Labour 'given a kicking' as seats tumble

By Jamie Lyons, PA

11 June 2004


Labour conceded today that voters had given it "a kicking" after it plunged to third place in the local elections.

Home Secretary David Blunkett said he was "mortified" by the results and Deputy Prime Minister John Prescott admitted it was "not a great day" for Labour.

With more than half of the results in, Labour had lost more than 200 seats. It lost control of seven councils, including Newcastle for the first time in 30 years.

Tory leader Michael Howard said the Tories had opened up a big enough gap from Labour to win the next general election.

Labour is in third place, according to a projection of the results already in from more than 90 councils.

The Conservatives polled 38%, putting them within striking distance of a majority at a general election, according to a BBC projection.

The Liberal Democrats were second on 30% while Labour trailed on 26%, according to the projection from more than 400,000 votes in the poll.

It is believed to be the first time the governing party has been forced into third place in such a test of public opinion.

Mr Prescott conceded Labour had done badly. He said the war in Iraq was a crucial factor, but he insisted the general election would be fought on the battleground of public services.

"People like those policies," he said.

"But they didn't judge this election on that. Iraq was a cloud, or indeed a shadow, over these elections. I am not saying we haven't had a kicking. It's not a great day for Labour."

Speaking on BBC Radio 2, Mr Prescott said Labour now had to to convince voters that its domestic policies were working. But he said the results provided little for the Tories to celebrate.

"Mr Howard is not capturing the councils he should have been capturing if he wants to make a break," he said.

Mr Blunkett said it had been a bad night for the Government, and conceded Iraq was a major factor.

"I am mortified that we are not doing better than we have done," he said. "We know it has been a bad night, but we are obviously going to have to present the facts as they are.

"A bad night for us, but not meltdown. No take-off for the Conservatives. They haven't even got the undercarriage down, never mind managed to actually get across the Atlantic or - dare I say it - the English Channel."

The results will prompt renewed speculation over Tony Blair's future. The Prime Minister has reportedly said he would stand down if he became an electoral liability.

Asked if he accepted the Blair era was nearly at an end, Mr Blunkett said: "No, I don't."

With results in from 92 authorities Labour had lost 230 seats and controlled seven fewer councils, with losses including Swansea and Burnley.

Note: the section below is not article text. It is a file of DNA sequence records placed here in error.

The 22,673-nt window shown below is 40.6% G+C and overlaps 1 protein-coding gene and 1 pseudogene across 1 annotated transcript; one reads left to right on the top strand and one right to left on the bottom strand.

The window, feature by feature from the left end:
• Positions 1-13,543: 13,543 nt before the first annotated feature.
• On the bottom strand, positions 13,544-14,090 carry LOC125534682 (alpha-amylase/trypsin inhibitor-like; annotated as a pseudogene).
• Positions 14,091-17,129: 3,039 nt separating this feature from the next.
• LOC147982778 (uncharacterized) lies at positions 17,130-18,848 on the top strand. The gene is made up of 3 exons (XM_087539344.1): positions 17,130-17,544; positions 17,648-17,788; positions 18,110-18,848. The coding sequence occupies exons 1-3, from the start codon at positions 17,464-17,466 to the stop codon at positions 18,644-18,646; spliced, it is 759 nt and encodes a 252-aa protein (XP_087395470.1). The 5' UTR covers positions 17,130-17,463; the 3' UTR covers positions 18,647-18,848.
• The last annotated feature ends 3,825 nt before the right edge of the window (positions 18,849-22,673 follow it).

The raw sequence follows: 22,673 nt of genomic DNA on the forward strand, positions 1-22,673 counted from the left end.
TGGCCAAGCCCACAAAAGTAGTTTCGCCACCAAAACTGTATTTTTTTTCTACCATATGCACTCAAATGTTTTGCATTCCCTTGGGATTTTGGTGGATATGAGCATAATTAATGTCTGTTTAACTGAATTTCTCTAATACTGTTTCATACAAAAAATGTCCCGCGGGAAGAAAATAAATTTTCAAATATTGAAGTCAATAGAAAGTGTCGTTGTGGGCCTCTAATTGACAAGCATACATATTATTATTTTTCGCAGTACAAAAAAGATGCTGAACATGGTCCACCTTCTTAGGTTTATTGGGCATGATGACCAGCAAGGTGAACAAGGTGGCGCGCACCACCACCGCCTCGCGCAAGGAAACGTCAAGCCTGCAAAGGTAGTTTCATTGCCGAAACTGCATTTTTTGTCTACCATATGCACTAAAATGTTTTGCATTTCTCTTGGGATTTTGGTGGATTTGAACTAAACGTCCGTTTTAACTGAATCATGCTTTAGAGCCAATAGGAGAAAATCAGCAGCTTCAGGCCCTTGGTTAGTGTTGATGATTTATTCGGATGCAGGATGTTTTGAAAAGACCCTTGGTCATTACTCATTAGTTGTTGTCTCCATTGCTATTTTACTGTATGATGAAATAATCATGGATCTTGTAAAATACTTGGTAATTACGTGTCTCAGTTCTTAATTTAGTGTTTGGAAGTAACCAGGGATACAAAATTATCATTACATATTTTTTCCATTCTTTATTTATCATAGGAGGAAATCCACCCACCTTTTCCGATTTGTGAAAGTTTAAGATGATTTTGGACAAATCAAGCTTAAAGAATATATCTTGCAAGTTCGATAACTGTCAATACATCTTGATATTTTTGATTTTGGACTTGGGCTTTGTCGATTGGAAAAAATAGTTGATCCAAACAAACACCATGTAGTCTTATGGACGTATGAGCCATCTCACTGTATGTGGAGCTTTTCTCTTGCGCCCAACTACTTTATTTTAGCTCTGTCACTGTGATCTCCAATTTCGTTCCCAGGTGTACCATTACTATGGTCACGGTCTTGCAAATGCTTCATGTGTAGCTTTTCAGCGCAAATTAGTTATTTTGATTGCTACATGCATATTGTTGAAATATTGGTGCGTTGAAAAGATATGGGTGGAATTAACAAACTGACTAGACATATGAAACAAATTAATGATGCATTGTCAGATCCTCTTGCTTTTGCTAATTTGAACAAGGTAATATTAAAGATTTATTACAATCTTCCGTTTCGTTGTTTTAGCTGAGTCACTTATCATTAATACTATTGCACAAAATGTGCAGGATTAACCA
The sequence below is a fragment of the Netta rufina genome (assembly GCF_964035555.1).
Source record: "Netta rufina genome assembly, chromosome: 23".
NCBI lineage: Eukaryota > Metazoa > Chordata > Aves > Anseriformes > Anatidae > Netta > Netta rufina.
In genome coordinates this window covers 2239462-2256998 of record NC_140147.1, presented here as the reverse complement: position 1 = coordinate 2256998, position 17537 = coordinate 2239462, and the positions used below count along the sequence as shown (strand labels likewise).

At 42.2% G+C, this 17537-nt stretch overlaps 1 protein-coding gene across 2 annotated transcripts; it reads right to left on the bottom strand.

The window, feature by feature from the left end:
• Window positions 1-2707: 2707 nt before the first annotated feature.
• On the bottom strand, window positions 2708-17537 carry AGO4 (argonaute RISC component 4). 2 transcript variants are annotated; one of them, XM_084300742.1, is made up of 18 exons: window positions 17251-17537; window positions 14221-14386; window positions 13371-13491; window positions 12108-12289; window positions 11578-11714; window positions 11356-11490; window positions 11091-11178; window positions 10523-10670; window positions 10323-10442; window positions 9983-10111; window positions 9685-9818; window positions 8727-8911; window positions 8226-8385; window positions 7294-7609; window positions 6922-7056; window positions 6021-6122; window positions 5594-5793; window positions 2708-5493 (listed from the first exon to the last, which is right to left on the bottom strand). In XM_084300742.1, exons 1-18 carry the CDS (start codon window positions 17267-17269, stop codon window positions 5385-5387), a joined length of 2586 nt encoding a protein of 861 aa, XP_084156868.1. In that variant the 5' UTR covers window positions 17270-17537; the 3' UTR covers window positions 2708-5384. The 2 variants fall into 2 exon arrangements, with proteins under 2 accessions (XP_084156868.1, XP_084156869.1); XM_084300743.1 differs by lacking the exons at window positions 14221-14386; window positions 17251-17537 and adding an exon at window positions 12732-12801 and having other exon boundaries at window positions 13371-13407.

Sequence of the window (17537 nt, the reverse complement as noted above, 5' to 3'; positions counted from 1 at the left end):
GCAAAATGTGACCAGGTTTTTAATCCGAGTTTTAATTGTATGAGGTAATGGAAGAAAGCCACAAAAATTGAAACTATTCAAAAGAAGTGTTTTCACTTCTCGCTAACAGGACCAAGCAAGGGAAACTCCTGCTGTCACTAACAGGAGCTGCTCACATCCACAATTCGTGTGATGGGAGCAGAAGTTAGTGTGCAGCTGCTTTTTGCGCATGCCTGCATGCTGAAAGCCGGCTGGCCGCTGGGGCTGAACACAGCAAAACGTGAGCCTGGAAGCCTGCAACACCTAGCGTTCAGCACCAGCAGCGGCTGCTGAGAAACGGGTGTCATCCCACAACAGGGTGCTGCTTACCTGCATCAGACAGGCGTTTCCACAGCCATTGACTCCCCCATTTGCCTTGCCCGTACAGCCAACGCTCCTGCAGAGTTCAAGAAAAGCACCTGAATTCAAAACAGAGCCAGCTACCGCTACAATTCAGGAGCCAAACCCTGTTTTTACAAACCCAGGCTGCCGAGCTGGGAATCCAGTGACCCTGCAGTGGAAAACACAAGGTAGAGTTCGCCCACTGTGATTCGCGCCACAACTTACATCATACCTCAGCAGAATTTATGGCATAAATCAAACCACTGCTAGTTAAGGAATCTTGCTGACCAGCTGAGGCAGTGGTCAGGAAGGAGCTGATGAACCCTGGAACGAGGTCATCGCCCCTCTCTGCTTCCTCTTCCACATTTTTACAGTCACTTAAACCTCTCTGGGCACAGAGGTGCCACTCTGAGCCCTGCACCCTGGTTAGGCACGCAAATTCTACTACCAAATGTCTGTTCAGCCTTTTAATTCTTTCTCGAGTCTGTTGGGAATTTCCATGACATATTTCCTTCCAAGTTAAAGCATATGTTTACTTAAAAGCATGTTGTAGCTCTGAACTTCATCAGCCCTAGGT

The Tories took an extra 113 seats and power in eight more authorities, including Trafford, the first major metropolitan council to declare. The Lib Dems were up 70 seats but two councils down.

Speaking on BBC Radio 4's Today programme, Mr Blunkett said the war in Iraq had cost Labour votes.

"Some people felt it was the wrong policy," he said.

Mr Howard said the results gave the Tories an ideal platform for the next general election.

Speaking after a visit to a school in Leicester, his first official engagement since last night's local election results, he said: "When it comes to the general election, what's important is the gap between the Conservative and Labour parties.

"We have to be 11.5 points ahead to win the general election. On last night's results, we were 12 points ahead."

He added: "We had excellent results last night. We are now represented up and down the country in cities where we want to play an important part.

Labour had been braced for bad results. Mr Blair had conceded Iraq cast a shadow over the Government's support.

There could be further bad news for Labour, with a second wave of councils declaring their results later today.

They include big metropolitan authorities such as Birmingham and Sheffield where Labour is expected to do poorly.

There is also the possibility of embarrassment for Labour in the London mayoral election. Ken Livingstone was facing a close contest with Tory Steve Norris to hold on to his position.

Defeat for Mr Livingstone would be a real snub to Labour. Mr Livingstone won the last election running against Labour, but he has now been readmitted to the party, standing as its candidate.

A YouGov poll suggested he would scrape in for a second term.

Labour will hope the local election results will be overshadowed by the results of the European Parliament polls. They will be announced on Sunday, with indications that the UK Independence Party could hit the Tory vote.

But the Tories will be determined to keep the focus on the council elections. Liberal Democrat leader Charles Kennedy said he was "absolutely delighted" with what he called the party's best ever result.

Speaking on the steps of party HQ in central London, he said the Liberal Democrats' predicted second place was "a dramatic advance" and "augurs very well indeed" for a general election.

"The general election is going to be much more a three-party contest," he said.

"The Lib Dems are emerging as an effective alternative to the Government across huge swathes of the country.

He said he thought the results were about "more than Iraq", reflecting "a sense of mistrust in the Prime Minister and the Government".